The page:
Along with the struggle to tame wild land there was an intellectual struggle in the West--the long contest between tradition and reform, between Calvinism and free will. One of its arenas was the Presbyterian synods of the frontier, where Old School and New School fought their stubborn batter. Bishop strove for peace; in 1838 he published, with a group in Oxford, the periodical Western Peacemaker and Monthly Religious Journal. "Malice and guile and hypocrisy and evil speaking are the great heresies, " he wrote. "They are to be found among both the old and new school men--and they have produced and cherished all our other difficulties and evils." Hw refused to align himself with either Old or New School agitators, and it cost him the support of both camps.
   At Miami, Professors McArthur and MacCracken were rigid Old School Men, who attacked the doctrinal laxness of Bishop and Scott. In addition to his faculty chair MacCracken was pastor of the Oxford Presbyterian Church. He was expected to resign from the faculty, but the resignation did not come. Wrote Scott in his earthy style, "I am informed that he has declared his intention . . . . to continue until fall (1840). It is very sweet to suck two teats yielding $800 per annum each, and who would not hang on until choked off?"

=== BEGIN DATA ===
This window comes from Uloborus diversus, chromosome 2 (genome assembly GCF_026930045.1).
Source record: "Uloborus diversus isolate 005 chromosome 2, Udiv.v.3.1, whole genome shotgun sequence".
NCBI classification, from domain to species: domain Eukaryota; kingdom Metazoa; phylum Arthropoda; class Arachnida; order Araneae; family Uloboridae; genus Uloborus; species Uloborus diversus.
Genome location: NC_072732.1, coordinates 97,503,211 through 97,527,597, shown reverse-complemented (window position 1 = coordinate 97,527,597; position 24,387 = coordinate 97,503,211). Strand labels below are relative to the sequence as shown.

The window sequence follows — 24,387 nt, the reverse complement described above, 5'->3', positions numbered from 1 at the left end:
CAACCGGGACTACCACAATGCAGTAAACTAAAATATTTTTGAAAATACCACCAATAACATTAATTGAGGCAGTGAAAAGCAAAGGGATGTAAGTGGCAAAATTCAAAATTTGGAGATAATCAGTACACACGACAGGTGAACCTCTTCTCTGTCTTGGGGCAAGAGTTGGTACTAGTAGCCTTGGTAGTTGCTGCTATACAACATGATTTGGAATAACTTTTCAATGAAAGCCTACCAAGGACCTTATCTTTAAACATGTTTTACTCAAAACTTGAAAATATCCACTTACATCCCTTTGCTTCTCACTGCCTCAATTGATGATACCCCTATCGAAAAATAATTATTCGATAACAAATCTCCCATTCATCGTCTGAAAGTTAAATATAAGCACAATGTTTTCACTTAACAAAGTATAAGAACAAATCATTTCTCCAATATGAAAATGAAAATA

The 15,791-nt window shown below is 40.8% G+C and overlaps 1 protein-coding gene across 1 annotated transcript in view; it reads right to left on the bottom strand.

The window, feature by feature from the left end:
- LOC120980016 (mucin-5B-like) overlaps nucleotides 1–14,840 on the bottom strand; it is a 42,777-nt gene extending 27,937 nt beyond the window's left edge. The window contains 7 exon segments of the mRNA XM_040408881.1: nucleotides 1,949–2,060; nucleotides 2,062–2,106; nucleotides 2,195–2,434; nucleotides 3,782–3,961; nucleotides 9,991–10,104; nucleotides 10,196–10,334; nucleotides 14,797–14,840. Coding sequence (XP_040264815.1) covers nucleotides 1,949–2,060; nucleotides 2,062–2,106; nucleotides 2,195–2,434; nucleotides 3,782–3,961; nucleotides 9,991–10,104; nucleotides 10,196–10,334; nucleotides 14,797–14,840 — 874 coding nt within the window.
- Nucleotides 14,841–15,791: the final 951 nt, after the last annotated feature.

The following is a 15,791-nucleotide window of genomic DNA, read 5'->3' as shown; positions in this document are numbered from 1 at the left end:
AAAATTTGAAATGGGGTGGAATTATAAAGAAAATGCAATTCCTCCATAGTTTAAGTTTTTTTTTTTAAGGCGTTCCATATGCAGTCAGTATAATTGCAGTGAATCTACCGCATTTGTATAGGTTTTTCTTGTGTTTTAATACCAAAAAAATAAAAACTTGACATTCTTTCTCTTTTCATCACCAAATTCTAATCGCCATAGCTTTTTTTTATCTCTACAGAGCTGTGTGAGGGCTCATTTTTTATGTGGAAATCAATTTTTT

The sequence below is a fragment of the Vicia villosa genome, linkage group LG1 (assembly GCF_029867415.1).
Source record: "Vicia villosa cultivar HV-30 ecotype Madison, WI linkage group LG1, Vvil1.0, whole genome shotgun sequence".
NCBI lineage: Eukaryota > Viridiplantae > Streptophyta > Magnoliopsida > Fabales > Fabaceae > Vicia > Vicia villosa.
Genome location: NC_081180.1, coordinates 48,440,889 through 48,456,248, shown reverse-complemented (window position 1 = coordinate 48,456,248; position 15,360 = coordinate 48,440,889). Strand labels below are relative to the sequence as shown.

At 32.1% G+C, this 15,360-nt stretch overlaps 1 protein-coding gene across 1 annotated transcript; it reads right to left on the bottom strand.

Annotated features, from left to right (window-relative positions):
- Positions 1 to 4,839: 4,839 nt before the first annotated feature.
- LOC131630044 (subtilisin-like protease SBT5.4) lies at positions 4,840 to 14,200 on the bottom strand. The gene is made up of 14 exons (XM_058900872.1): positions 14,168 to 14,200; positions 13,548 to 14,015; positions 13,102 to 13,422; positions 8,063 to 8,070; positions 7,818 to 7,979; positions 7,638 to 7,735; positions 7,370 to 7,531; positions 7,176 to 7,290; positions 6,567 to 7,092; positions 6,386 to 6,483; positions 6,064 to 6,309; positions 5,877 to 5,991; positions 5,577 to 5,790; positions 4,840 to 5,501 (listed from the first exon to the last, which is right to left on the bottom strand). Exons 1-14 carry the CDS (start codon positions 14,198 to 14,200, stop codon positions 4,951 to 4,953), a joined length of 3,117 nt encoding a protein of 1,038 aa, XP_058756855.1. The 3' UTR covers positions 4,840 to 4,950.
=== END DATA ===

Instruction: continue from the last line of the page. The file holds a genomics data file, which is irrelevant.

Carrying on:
While the Miami boys played hop, skip, and jump on the south campus and studied the Trojan Wars, the war of doctrine was swirling around them. In 1838 young Henry Ward Beecher appeared before the Oxford Presbytery as candidate for ordination, and was blocked by rigid Professor McArthur. The next year Lyman Beecher, liberal head of Lane Seminary, came at Bishop's invitation to speak in the college chapel. A group of students, prompted by MacCracken and McArthur, tried to break of the meeting. But Beecher preached, calling for tolerance and freedom and the spread of enlightenment ("If in our haste to be rich and mighty we outrun our colleges," he had declared, "the battle for liberty is lost"). More than that, he stayed on for a fortnight in Oxford, talked to a hundred students and won most of them to his liberating views.